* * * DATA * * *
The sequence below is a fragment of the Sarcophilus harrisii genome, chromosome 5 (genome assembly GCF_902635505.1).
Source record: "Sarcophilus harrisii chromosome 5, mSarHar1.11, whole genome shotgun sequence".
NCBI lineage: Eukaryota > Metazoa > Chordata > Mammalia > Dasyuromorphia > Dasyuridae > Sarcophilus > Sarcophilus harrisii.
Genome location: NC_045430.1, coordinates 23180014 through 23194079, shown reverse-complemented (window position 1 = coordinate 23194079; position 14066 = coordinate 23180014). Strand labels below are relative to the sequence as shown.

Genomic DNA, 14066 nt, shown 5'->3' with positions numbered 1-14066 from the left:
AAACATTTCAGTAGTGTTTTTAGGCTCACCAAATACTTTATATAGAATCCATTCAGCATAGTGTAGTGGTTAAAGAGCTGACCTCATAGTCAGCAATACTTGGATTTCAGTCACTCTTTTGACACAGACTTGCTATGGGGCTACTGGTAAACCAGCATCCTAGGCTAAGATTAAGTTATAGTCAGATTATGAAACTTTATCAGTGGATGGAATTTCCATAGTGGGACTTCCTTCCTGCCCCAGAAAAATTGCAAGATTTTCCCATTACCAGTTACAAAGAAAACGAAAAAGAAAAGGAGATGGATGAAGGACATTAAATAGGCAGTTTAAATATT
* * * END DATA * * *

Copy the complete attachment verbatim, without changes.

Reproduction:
The sequence below is a fragment of the Sarcophilus harrisii genome, chromosome 5 (genome assembly GCF_902635505.1).
Source record: "Sarcophilus harrisii chromosome 5, mSarHar1.11, whole genome shotgun sequence".
NCBI lineage: Eukaryota > Metazoa > Chordata > Mammalia > Dasyuromorphia > Dasyuridae > Sarcophilus > Sarcophilus harrisii.
Genome location: NC_045430.1, coordinates 23180014 through 23194079, shown reverse-complemented (window position 1 = coordinate 23194079; position 14066 = coordinate 23180014). Strand labels below are relative to the sequence as shown.

Genomic DNA, 14066 nt, shown 5'->3' with positions numbered 1-14066 from the left:
AAACATTTCAGTAGTGTTTTTAGGCTCACCAAATACTTTATATAGAATCCATTCAGCATAGTGTAGTGGTTAAAGAGCTGACCTCATAGTCAGCAATACTTGGATTTCAGTCACTCTTTTGACACAGACTTGCTATGGGGCTACTGGTAAACCAGCATCCTAGGCTAAGATTAAGTTATAGTCAGATTATGAAACTTTATCAGTGGATGGAATTTCCATAGTGGGACTTCCTTCCTGCCCCAGAAAAATTGCAAGATTTTCCCATTACCAGTTACAAAGAAAACGAAAAAGAAAAGGAGATGGATGAAGGACATTAAATAGGCAGTTTAAATATT